Copyright for Educators and Students
The State College Area School District expects all students and staff to abide by Federal Copyright Law. To that end, the school board passed three related policies:What are educators' responsibilities?
This web page and linked pages are designed to assist students and staff in navigating copyright law. The district also offers an online course for faculty. The course is required of all faculty. Contact your building Librarian or ITS for more information.PURPOSE: Copyright Law was enacted by the United States government to protect the rights of creative citizens and to ensure the benefit to society from these creative endeavors. The law includes provisions for educational and transformational use of creative product. Many of these provisions are part of the Fair Use Doctrine.
- Model and teach responsible use of copyrighted materials (Quick video for middle & high school students)
- Use critical thinking and reasoning to determine acceptable use of copyrighted materials
- Use age appropriate citation practices
- Make clear the difference between responsible use and plagiarized use of copyrighted materials
- Model your use of copyrighted materials in your handouts and presentations, and share your reasoning process with your students
- Fair Use as outlined in copyright law. The law describes four guidelines to determine fair use exemptions to the law:
(1) the purpose and character of the use, including whether such use is of a commercial nature or is for nonprofit educational purposes;
(2) the nature of the copyrighted work;
(3) the amount and substantiality of the portion used in relation to the copyrighted work as a whole; and
(4) the effect of the use upon the potential market for or value of the copyrighted work.
- As technology advanced, applying the fair use provision became muddy at times. Over the years copyright law has been revisited in court cases. A 2006 court case helped clarify educational and transformational use of copyrighted works.
- Dorling Kindersley (DK) (2006) - first court case to test fair use in multimedia world
- Renee Hobbs and others, funded by the John D. and Catherine T. MacArthur Foundation, pulled together copyright lawyers and professors to explore fair use in light of the court case and and the expanding use of media in education. They developed the Code of Best Practices in Fair Use for Media Literacy Education. (2008)
- The result of this court case and the Hobbs study have brought a revised process to determining acceptable use of copyrighted material.
- One of the key tests for fair use is the test of transformation.
- Determining Fair Use, is to be done through thoughtful evaluation and critical thinking and reasoning. The Fair Use Reasoning Form is helpful in this process.
- Some provisions of the copyright law have not changed:
Crediting sources does not mean you don't have to consider copyright. And determining a use is appropriate does not mean the user does not need to cite sources. Citations should always be included and be age appropriate.Copyright Free Resources are still available and do not require a Fair Use determination.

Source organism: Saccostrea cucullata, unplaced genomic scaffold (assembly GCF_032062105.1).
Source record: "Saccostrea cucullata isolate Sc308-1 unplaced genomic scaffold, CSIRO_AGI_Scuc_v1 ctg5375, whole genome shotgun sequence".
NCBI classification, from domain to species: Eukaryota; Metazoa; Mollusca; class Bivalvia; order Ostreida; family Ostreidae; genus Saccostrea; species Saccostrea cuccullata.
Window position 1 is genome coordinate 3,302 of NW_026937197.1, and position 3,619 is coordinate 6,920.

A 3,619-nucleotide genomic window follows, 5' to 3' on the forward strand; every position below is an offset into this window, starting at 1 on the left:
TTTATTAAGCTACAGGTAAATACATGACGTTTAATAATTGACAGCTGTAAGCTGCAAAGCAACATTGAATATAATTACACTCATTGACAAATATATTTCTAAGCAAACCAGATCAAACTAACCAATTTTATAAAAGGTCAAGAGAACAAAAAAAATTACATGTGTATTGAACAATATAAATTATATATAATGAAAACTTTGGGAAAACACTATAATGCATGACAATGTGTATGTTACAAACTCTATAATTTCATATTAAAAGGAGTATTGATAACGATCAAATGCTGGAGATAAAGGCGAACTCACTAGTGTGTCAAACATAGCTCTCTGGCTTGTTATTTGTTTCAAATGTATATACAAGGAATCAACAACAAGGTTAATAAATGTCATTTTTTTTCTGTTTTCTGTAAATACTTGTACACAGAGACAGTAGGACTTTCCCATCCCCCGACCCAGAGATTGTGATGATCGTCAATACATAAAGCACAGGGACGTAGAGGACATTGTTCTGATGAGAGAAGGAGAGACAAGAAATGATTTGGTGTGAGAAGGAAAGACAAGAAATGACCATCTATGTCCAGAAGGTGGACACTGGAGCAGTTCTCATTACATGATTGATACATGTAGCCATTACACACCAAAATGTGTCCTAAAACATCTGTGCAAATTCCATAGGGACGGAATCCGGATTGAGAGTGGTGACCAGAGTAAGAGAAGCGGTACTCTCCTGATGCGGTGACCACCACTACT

Videos may be shown under Fair Use if it is a face-to-face teachings situation, the video is part of the articulated curriculum and the video is shown at the time the topic is taught. Videos shown under other circumstances must have a public performance license. SCASD continues a subscription to Swank/K-12 Movie Licensing USA and movies covered under the license may be shown without Fair Use guidelines. To search for movie titles covered by the license, visit Swank/K-12 Movie Licensing USA.
- Soundzabound - The SCASD supplies a royalty free music and sound effects service that may be used by all students and staff in school related productions As always, cite your use! Soundzabound how-to tips
- Image Quest - millions of photos that may be used royalty free in SCASD student and staff projects. As always, cite your use! Check out Video of Image Quest tips
- SCASD has a statements of practice on video ratings of videos shown to students.
- For elementary students a video must be G to be shown without parent permission.
- For middle school and high school students refer to theGuidelines for Video Use in K-12 Classrooms
When in doubt or fair use does not apply there is still the option to ask permission.
If you're still not sure if your use of copyrighted material is Fair Use...
- Do your own thinking based on the guidelines on this web site.
- Complete the Fair Use Reasoning Form.
- If you are still unsure, consult your building librarian or ITS, but they will want to review your responses to the Fair Use Reasoning form before they offer any advice.
Related articles (also linked in text above)
INTERN PRACTICE ITEMS:Works Cited
- Code of Best Practices
- Copyright Free Resources
- Crediting Sources
- Dorling Kindersley Copyright Case
- Fair Use Reasoning
- Obtaining Permission
- Print Materials
- Section 107 Limitations on Exclusive Rights: Fair Use
The Code of Best Practices in FairUse for Media Literacy Education. Center for Social Media. School of Communication
American University. 2010. Web. 04 Aug. 2010.
"Document the Fair-UseReasoning Process." Media Education Lab. School of Communications andTheater Temple U, 2009.
Web. 5 Aug. 2010. .
Hobbs, Renee. CopyrightClarity. Thousand Oaks, CA: Corwin & NCTE, 2010.
Russell, Carrie. CompleteCopyright. Washington, DC: American Library Association, 2004. Print.
"Transformation." OxfordDictionaries. Apple Widget file.
U.S. Copyright Office. N.p., n.d.Web. 5 Aug. 2010.